If you've entered the world of exponents, you may already know that a positive exponent has a base – the number at the bottom – and a smaller number on top, which represents the exponent. So for the number y^{x}, y is the base and x is the exponent. The number value of x can be either positive or negative, which tells you whether the exponent represents multiplication or division.

#### TL;DR (Too Long; Didn't Read)

To calculate a negative exponent, write it as a fraction with 1 in the numerator and the positive exponent in the denominator. For example, x^{-15} would be 1/x^{15} and 5^{-3} would be 1/5^{3}.

## A Recap of Positive Exponents

Before addressing how negative exponents work, here's a quick review of positive exponents. A positive exponent is like a ticker that tells you how many times to multiply 1 by the base number (the full-size number at the bottom of the exponent). So for example, x^{2} is the same as 1 × x × x (1 multiplied by x twice); y^{5} is the same as 1 × y × y × y × y × y (1 multiplied by y 5 times); and a = b^{x} would represent 1 multiplied by b x times. You don't have to know what number x or any of the other variables represent; you just need to understand the concept. Once you're comfortable with the idea of positive exponents, you're just one small step away from calculating negative exponents.

## Negative Exponents as Division

If a positive exponent represents multiplying the base number by itself, negative exponents represent how many times you'd divide 1 by the base number. So while x^{2} represents 1 × x × x, x^{-2} represents 1 ÷ x ÷ x; y^{5} represents 1 × y × y × y × y × y, and y^{-5} equals 1 ÷ y ÷ y ÷ y ÷ y ÷ y; and so on. After you work a few of these, you'll start to realize that there's an obvious pattern here. For example, x^{-2} = 1/x^{2} and y^{-5} = 1/y^{5}. So if it makes your calculations easier, you can simply rewrite negative exponents as positive exponent in the denominator of a fraction, with 1 as the numerator.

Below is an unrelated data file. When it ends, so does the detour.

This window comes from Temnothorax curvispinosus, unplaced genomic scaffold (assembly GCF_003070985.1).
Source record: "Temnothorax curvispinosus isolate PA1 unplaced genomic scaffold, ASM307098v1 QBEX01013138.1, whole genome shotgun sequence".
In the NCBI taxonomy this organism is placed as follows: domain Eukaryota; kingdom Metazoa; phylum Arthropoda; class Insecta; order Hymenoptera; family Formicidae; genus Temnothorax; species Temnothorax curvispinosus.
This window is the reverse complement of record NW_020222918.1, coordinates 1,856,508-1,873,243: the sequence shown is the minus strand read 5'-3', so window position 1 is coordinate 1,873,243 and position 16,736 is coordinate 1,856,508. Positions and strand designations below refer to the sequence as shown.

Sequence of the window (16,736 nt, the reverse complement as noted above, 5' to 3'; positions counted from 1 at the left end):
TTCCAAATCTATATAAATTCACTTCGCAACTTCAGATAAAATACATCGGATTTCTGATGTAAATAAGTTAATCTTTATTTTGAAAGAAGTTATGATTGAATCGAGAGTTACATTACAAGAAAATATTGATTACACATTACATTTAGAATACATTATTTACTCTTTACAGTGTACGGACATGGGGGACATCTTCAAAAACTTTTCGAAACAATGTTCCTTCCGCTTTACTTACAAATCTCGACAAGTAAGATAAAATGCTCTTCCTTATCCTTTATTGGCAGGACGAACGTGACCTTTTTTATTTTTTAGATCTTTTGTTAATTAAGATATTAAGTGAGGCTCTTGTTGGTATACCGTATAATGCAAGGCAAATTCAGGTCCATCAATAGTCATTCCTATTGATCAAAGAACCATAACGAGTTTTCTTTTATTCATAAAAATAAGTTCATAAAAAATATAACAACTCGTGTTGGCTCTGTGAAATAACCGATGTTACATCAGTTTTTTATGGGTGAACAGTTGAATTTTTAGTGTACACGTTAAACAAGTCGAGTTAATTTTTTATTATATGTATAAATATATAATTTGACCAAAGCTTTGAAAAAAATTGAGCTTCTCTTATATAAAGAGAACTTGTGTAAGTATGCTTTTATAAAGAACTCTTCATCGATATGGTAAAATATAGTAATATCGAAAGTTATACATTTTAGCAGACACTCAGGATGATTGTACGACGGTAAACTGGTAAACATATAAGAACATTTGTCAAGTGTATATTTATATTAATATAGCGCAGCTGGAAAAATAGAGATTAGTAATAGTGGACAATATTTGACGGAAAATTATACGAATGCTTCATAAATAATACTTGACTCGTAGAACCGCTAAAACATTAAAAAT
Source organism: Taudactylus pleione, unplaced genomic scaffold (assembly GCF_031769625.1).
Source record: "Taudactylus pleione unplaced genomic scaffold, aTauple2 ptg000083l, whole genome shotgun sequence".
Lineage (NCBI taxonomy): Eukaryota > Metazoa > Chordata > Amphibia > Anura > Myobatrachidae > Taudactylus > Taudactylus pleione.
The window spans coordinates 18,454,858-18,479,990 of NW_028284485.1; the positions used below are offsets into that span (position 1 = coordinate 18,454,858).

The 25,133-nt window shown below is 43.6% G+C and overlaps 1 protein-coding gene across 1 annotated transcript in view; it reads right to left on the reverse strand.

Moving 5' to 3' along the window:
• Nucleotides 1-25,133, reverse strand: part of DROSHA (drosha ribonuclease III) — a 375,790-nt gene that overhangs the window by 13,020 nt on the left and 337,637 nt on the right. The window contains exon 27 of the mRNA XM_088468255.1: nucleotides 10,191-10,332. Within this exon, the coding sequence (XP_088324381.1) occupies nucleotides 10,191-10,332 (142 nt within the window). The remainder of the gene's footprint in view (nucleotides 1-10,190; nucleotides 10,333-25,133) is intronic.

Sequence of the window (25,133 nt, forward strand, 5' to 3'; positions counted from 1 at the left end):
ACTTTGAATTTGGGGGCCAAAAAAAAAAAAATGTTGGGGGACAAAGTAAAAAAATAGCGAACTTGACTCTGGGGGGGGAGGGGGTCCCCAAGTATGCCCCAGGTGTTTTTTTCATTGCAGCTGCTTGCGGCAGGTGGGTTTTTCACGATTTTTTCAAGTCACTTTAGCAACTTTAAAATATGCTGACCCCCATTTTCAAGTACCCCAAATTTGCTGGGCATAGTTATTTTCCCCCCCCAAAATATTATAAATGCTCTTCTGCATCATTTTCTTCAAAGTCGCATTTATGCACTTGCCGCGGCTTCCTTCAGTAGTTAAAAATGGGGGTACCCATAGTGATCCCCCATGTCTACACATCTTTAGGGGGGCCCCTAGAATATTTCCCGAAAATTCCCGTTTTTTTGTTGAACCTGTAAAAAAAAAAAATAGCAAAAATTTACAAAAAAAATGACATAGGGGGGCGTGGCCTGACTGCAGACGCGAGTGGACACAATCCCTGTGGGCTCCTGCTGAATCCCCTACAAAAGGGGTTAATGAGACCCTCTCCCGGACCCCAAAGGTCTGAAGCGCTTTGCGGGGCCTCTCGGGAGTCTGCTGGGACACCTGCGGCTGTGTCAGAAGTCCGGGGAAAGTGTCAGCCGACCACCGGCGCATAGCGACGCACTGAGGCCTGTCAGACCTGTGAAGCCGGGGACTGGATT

## Working Negative Exponents in Your Calculator

Every calculator's functions are different. But as a general rule any scientific calculator should have an exponent key, usually marked with the carat or ^ symbol. You can use this key to enter any exponent, positive or negative, into the calculator; simply input the base number, hit the ^ key, then input the exponent. If the exponent is negative, use the calculator's negative key, which might look like a minus sign in parentheses: (−).

## Zero Exponents

As you continue your math journey, you'll no doubt encounter zero as an exponent. You can work zero exponents just as you'd calculate any other exponent; all you have to do is remember that a positive number in the exponent represents how many times you multiply 1 by the base number, and a negative number in the exponent represents how many times you divide 1 by the base number. So if you had 5^{0}, you'd multiply 1 by 5... zero times. In other words, you're left with 1 on its own. If your teacher tried to trick you by giving you the exponent 5^{-0}, you'd divide 1 by 5 exactly zero times, so you'd be left with 1 on its own again.